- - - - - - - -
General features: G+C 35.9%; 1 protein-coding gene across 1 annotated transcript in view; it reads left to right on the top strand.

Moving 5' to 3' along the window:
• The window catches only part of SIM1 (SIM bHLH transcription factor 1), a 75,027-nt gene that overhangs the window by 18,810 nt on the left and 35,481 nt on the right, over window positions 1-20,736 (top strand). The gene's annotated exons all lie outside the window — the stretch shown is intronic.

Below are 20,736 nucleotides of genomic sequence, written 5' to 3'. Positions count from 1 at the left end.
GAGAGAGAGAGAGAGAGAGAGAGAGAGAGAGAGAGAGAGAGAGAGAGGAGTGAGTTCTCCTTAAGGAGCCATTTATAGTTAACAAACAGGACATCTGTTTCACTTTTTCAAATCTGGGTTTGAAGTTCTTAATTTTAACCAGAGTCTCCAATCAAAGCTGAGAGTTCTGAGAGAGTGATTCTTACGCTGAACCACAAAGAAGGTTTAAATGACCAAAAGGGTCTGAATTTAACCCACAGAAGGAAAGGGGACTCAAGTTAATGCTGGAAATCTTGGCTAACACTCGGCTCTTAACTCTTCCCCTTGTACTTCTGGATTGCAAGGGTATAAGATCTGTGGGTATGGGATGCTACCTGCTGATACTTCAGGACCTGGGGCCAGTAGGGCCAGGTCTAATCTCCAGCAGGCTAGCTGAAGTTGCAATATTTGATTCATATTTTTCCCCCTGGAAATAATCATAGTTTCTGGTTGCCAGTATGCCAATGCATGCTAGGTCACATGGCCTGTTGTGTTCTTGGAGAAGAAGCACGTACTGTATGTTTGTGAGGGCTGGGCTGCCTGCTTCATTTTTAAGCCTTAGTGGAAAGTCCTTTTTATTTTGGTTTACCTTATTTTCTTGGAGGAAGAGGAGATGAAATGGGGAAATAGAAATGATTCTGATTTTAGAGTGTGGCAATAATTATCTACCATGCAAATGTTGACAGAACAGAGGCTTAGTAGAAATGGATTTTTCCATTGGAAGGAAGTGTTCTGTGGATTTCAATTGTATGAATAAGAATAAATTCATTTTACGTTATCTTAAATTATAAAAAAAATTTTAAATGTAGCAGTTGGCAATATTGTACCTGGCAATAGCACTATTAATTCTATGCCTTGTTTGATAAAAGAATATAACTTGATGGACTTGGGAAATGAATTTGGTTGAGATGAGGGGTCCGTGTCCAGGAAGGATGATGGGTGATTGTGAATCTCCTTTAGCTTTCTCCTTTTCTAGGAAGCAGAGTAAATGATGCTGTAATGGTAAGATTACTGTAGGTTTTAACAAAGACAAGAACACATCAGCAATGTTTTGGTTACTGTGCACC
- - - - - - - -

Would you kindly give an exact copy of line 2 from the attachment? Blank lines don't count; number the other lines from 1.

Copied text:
Moving 5' to 3' along the window: